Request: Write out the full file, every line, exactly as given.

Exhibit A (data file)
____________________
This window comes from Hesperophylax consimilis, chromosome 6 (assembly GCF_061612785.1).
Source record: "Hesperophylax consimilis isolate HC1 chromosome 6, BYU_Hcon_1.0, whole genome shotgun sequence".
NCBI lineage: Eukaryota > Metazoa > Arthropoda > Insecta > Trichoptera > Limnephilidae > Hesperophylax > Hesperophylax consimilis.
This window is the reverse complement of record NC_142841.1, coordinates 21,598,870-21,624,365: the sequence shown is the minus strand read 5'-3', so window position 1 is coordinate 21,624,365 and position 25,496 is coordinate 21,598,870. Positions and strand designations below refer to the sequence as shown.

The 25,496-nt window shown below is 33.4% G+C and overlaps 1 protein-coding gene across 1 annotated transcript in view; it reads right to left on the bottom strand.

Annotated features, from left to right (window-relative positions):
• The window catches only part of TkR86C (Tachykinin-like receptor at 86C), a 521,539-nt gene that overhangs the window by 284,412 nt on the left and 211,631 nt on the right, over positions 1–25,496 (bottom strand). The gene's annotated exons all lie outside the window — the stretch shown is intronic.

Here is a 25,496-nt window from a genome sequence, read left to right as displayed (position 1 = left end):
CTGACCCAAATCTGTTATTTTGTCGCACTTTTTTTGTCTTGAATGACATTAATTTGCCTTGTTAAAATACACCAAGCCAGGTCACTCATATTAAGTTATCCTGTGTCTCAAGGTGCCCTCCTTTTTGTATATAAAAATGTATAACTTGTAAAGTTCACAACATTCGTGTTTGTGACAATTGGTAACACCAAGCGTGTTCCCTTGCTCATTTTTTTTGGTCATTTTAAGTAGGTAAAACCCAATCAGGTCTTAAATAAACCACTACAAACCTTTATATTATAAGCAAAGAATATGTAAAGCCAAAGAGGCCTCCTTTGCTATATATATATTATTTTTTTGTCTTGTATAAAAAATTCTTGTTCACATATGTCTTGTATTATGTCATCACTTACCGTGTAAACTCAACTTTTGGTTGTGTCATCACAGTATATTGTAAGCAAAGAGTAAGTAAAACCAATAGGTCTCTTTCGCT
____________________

This window comes from Hesperophylax consimilis, chromosome 6 (assembly GCF_061612785.1).
Source record: "Hesperophylax consimilis isolate HC1 chromosome 6, BYU_Hcon_1.0, whole genome shotgun sequence".
NCBI lineage: Eukaryota > Metazoa > Arthropoda > Insecta > Trichoptera > Limnephilidae > Hesperophylax > Hesperophylax consimilis.
This window is the reverse complement of record NC_142841.1, coordinates 21,598,870-21,624,365: the sequence shown is the minus strand read 5'-3', so window position 1 is coordinate 21,624,365 and position 25,496 is coordinate 21,598,870. Positions and strand designations below refer to the sequence as shown.

The 25,496-nt window shown below is 33.4% G+C and overlaps 1 protein-coding gene across 1 annotated transcript in view; it reads right to left on the bottom strand.

Annotated features, from left to right (window-relative positions):
• The window catches only part of TkR86C (Tachykinin-like receptor at 86C), a 521,539-nt gene that overhangs the window by 284,412 nt on the left and 211,631 nt on the right, over positions 1–25,496 (bottom strand). The gene's annotated exons all lie outside the window — the stretch shown is intronic.

Here is a 25,496-nt window from a genome sequence, read left to right as displayed (position 1 = left end):
CTGACCCAAATCTGTTATTTTGTCGCACTTTTTTTGTCTTGAATGACATTAATTTGCCTTGTTAAAATACACCAAGCCAGGTCACTCATATTAAGTTATCCTGTGTCTCAAGGTGCCCTCCTTTTTGTATATAAAAATGTATAACTTGTAAAGTTCACAACATTCGTGTTTGTGACAATTGGTAACACCAAGCGTGTTCCCTTGCTCATTTTTTTTGGTCATTTTAAGTAGGTAAAACCCAATCAGGTCTTAAATAAACCACTACAAACCTTTATATTATAAGCAAAGAATATGTAAAGCCAAAGAGGCCTCCTTTGCTATATATATATTATTTTTTTGTCTTGTATAAAAAATTCTTGTTCACATATGTCTTGTATTATGTCATCACTTACCGTGTAAACTCAACTTTTGGTTGTGTCATCACAGTATATTGTAAGCAAAGAGTAAGTAAAACCAATAGGTCTCTTTCGCT